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N.Y. plan's bumpy ride

July 14, 2007|Steve Hymon | Times Staff Writer

Building a subway isn't difficult and pricey just in Los Angeles.

Even New York City, which has the nation's most extensive subway system, has not been able to build a new line for half a century for all the usual reasons: price, logistics and lack of political support.

Take the long-sought 2nd Avenue subway, which planners in the 1920s conceived as a way to relieve traffic on Manhattan's congested East Side.

After two false starts in the '20s and '70s, ground was broken again on the subway this April. If all goes as planned, the first three miles of the 8.5-mile line are expected to open in 2013. The cost of that segment alone is about $3.8 billion -- of which the federal government is expected to kick in $1 billion, with the state and city covering the rest.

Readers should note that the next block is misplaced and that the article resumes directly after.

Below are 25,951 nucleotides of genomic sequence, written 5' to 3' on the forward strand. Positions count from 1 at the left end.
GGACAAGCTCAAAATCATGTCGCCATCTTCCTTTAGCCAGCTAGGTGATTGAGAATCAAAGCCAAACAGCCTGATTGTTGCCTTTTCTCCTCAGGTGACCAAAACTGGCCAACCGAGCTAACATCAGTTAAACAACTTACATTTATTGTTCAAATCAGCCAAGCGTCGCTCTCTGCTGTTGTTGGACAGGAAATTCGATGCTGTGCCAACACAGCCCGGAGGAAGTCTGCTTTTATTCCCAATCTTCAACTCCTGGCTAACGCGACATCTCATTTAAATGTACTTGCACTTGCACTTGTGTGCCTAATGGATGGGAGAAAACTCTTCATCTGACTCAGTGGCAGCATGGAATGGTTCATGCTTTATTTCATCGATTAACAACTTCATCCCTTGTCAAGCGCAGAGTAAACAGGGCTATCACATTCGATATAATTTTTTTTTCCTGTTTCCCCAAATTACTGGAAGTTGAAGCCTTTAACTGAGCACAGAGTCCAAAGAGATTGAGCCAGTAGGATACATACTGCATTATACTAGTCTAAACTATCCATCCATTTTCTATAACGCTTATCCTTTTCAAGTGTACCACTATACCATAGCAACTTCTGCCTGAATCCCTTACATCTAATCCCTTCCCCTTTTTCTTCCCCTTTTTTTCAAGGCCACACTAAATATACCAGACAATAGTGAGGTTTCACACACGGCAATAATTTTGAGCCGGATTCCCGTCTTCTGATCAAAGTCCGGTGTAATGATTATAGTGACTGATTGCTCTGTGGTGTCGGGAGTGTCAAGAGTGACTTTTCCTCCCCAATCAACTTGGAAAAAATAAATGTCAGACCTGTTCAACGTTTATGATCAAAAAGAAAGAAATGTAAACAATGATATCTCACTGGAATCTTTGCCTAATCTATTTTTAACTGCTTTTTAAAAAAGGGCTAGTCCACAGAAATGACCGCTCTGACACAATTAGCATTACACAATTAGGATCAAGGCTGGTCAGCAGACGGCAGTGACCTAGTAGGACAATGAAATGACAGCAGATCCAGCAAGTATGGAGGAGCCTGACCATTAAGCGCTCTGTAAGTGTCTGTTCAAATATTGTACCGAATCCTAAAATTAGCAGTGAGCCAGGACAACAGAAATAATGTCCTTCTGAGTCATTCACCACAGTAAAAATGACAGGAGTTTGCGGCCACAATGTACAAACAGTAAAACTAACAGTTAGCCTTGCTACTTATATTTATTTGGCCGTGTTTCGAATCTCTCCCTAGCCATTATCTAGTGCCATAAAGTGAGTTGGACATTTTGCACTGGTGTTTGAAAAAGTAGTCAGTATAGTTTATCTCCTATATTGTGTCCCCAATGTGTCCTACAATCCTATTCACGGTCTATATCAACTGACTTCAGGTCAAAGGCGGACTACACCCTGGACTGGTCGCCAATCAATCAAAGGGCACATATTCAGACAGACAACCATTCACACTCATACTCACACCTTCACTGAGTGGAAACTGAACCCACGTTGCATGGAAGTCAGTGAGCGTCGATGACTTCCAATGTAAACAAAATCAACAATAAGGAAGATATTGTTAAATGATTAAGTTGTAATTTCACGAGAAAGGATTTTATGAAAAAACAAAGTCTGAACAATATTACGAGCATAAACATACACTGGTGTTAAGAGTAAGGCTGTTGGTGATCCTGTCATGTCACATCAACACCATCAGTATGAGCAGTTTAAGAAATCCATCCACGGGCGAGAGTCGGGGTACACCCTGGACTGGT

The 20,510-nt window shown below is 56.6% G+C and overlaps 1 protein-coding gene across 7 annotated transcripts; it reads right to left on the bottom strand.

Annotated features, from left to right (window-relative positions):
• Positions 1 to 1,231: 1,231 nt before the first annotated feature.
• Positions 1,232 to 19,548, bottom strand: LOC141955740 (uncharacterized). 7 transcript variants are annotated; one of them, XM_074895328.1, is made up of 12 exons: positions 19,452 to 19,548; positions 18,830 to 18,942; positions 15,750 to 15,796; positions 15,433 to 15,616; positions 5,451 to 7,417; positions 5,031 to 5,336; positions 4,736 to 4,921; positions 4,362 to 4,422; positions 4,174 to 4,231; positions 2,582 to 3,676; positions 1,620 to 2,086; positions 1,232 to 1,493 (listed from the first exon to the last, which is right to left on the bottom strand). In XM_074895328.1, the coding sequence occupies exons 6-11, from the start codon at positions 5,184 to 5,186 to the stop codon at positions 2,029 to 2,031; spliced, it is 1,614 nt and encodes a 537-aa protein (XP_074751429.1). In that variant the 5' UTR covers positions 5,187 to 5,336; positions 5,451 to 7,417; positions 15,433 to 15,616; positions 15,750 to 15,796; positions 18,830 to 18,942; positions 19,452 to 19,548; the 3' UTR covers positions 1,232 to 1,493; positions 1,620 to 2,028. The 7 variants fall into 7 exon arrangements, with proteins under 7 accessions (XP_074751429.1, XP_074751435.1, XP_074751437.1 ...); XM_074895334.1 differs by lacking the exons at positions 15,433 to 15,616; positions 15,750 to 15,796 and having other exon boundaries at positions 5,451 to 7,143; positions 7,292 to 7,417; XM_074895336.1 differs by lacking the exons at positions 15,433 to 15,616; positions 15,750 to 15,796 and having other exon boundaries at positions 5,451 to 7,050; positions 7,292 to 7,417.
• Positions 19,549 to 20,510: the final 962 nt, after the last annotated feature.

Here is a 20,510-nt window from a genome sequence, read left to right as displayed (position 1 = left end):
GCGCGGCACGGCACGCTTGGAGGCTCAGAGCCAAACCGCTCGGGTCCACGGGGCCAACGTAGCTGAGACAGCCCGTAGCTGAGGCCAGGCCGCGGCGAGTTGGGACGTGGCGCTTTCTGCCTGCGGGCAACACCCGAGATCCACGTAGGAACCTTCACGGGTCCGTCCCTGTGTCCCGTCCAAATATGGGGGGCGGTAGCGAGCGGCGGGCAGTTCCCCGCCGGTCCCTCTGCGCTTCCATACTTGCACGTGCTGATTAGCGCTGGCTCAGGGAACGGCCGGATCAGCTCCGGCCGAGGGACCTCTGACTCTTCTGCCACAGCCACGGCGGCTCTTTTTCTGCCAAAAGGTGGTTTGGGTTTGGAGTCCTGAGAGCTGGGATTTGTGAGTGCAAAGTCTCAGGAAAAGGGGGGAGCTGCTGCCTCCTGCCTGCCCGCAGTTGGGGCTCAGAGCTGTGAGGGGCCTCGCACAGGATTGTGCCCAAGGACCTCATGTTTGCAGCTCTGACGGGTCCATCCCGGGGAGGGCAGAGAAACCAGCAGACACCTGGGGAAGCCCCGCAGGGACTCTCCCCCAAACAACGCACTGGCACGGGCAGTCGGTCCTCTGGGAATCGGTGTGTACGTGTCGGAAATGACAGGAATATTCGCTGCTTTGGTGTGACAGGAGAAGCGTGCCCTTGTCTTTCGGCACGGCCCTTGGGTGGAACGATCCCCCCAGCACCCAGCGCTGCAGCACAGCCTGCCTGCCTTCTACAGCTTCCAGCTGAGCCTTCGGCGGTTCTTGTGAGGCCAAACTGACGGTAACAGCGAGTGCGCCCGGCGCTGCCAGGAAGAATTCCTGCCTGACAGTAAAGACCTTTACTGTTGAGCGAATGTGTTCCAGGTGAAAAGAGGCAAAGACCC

But the subway could run into trouble again.

The entire line is expected to cost more than $16 billion, and funding is far from assured. Still, New York decided to forge ahead in April, with Mayor Michael Bloomberg making the following, succinct argument at the groundbreaking.

"This is an investment in our future," Bloomberg said, "that we can't afford not to make."

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steve.hymon@latimes.com

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